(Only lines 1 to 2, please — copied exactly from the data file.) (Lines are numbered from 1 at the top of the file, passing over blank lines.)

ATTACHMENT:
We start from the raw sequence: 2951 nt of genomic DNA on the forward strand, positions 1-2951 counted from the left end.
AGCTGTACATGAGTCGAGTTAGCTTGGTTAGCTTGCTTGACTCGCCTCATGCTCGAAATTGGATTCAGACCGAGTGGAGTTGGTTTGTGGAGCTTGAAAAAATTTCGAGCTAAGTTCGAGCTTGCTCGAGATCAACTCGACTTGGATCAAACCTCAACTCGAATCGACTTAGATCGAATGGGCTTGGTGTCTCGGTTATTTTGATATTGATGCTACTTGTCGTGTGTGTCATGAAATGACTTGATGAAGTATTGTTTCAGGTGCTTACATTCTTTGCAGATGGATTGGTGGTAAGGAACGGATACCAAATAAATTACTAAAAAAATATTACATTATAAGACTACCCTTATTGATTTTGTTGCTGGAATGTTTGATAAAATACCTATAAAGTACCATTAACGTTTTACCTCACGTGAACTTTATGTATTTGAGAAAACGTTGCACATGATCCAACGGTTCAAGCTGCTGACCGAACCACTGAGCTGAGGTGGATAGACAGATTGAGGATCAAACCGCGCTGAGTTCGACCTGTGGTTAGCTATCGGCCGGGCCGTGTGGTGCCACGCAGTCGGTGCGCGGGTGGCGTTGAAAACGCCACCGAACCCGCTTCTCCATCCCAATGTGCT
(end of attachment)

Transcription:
We start from the raw sequence: 2951 nt of genomic DNA on the forward strand, positions 1-2951 counted from the left end.
AGCTGTACATGAGTCGAGTTAGCTTGGTTAGCTTGCTTGACTCGCCTCATGCTCGAAATTGGATTCAGACCGAGTGGAGTTGGTTTGTGGAGCTTGAAAAAATTTCGAGCTAAGTTCGAGCTTGCTCGAGATCAACTCGACTTGGATCAAACCTCAACTCGAATCGACTTAGATCGAATGGGCTTGGTGTCTCGGTTATTTTGATATTGATGCTACTTGTCGTGTGTGTCATGAAATGACTTGATGAAGTATTGTTTCAGGTGCTTACATTCTTTGCAGATGGATTGGTGGTAAGGAACGGATACCAAATAAATTACTAAAAAAATATTACATTATAAGACTACCCTTATTGATTTTGTTGCTGGAATGTTTGATAAAATACCTATAAAGTACCATTAACGTTTTACCTCACGTGAACTTTATGTATTTGAGAAAACGTTGCACATGATCCAACGGTTCAAGCTGCTGACCGAACCACTGAGCTGAGGTGGATAGACAGATTGAGGATCAAACCGCGCTGAGTTCGACCTGTGGTTAGCTATCGGCCGGGCCGTGTGGTGCCACGCAGTCGGTGCGCGGGTGGCGTTGAAAACGCCACCGAACCCGCTTCTCCATCCCAATGTGCT